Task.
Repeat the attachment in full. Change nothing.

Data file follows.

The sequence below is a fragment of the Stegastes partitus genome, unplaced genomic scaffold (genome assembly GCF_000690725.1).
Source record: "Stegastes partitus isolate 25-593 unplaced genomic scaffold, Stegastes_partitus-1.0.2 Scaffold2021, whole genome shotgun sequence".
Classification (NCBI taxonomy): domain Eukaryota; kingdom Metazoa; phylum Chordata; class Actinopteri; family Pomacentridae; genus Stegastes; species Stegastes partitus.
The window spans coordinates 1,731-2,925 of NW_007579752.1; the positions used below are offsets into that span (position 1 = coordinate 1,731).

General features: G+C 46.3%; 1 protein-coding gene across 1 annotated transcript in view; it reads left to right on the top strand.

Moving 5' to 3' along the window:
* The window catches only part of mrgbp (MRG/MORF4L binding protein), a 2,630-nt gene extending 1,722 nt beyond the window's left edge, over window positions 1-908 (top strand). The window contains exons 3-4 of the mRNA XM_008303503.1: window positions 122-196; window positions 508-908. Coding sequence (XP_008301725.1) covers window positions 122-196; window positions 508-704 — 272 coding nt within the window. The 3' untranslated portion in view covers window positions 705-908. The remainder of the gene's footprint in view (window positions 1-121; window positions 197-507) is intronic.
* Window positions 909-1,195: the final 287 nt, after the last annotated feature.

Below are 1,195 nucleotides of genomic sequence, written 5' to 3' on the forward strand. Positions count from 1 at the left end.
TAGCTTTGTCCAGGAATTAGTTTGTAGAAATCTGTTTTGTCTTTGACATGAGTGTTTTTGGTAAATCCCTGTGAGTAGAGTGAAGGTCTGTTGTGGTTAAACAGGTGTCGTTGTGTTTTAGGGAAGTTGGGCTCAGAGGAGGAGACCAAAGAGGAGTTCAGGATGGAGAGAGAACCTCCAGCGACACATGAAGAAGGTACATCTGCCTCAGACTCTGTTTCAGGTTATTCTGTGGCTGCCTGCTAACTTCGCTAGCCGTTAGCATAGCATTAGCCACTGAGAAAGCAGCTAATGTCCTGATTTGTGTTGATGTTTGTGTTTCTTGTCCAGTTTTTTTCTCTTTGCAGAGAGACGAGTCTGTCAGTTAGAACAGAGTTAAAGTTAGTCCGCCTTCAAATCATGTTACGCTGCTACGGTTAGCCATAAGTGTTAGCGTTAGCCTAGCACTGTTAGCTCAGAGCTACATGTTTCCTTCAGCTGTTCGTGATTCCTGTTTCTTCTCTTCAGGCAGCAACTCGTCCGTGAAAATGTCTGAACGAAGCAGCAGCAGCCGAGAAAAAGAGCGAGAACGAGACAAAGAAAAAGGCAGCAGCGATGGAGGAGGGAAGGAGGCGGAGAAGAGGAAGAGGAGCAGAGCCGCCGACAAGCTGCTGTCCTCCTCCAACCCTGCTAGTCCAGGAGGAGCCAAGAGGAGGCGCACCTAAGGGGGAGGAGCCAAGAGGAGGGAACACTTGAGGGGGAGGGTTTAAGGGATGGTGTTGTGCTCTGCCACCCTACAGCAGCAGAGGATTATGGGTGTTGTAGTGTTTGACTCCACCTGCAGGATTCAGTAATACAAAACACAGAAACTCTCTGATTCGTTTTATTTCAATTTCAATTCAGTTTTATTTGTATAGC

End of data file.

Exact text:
The sequence below is a fragment of the Stegastes partitus genome, unplaced genomic scaffold (genome assembly GCF_000690725.1).
Source record: "Stegastes partitus isolate 25-593 unplaced genomic scaffold, Stegastes_partitus-1.0.2 Scaffold2021, whole genome shotgun sequence".
Classification (NCBI taxonomy): domain Eukaryota; kingdom Metazoa; phylum Chordata; class Actinopteri; family Pomacentridae; genus Stegastes; species Stegastes partitus.
The window spans coordinates 1,731-2,925 of NW_007579752.1; the positions used below are offsets into that span (position 1 = coordinate 1,731).

General features: G+C 46.3%; 1 protein-coding gene across 1 annotated transcript in view; it reads left to right on the top strand.

Moving 5' to 3' along the window:
* The window catches only part of mrgbp (MRG/MORF4L binding protein), a 2,630-nt gene extending 1,722 nt beyond the window's left edge, over window positions 1-908 (top strand). The window contains exons 3-4 of the mRNA XM_008303503.1: window positions 122-196; window positions 508-908. Coding sequence (XP_008301725.1) covers window positions 122-196; window positions 508-704 — 272 coding nt within the window. The 3' untranslated portion in view covers window positions 705-908. The remainder of the gene's footprint in view (window positions 1-121; window positions 197-507) is intronic.
* Window positions 909-1,195: the final 287 nt, after the last annotated feature.

Below are 1,195 nucleotides of genomic sequence, written 5' to 3' on the forward strand. Positions count from 1 at the left end.
TAGCTTTGTCCAGGAATTAGTTTGTAGAAATCTGTTTTGTCTTTGACATGAGTGTTTTTGGTAAATCCCTGTGAGTAGAGTGAAGGTCTGTTGTGGTTAAACAGGTGTCGTTGTGTTTTAGGGAAGTTGGGCTCAGAGGAGGAGACCAAAGAGGAGTTCAGGATGGAGAGAGAACCTCCAGCGACACATGAAGAAGGTACATCTGCCTCAGACTCTGTTTCAGGTTATTCTGTGGCTGCCTGCTAACTTCGCTAGCCGTTAGCATAGCATTAGCCACTGAGAAAGCAGCTAATGTCCTGATTTGTGTTGATGTTTGTGTTTCTTGTCCAGTTTTTTTCTCTTTGCAGAGAGACGAGTCTGTCAGTTAGAACAGAGTTAAAGTTAGTCCGCCTTCAAATCATGTTACGCTGCTACGGTTAGCCATAAGTGTTAGCGTTAGCCTAGCACTGTTAGCTCAGAGCTACATGTTTCCTTCAGCTGTTCGTGATTCCTGTTTCTTCTCTTCAGGCAGCAACTCGTCCGTGAAAATGTCTGAACGAAGCAGCAGCAGCCGAGAAAAAGAGCGAGAACGAGACAAAGAAAAAGGCAGCAGCGATGGAGGAGGGAAGGAGGCGGAGAAGAGGAAGAGGAGCAGAGCCGCCGACAAGCTGCTGTCCTCCTCCAACCCTGCTAGTCCAGGAGGAGCCAAGAGGAGGCGCACCTAAGGGGGAGGAGCCAAGAGGAGGGAACACTTGAGGGGGAGGGTTTAAGGGATGGTGTTGTGCTCTGCCACCCTACAGCAGCAGAGGATTATGGGTGTTGTAGTGTTTGACTCCACCTGCAGGATTCAGTAATACAAAACACAGAAACTCTCTGATTCGTTTTATTTCAATTTCAATTCAGTTTTATTTGTATAGC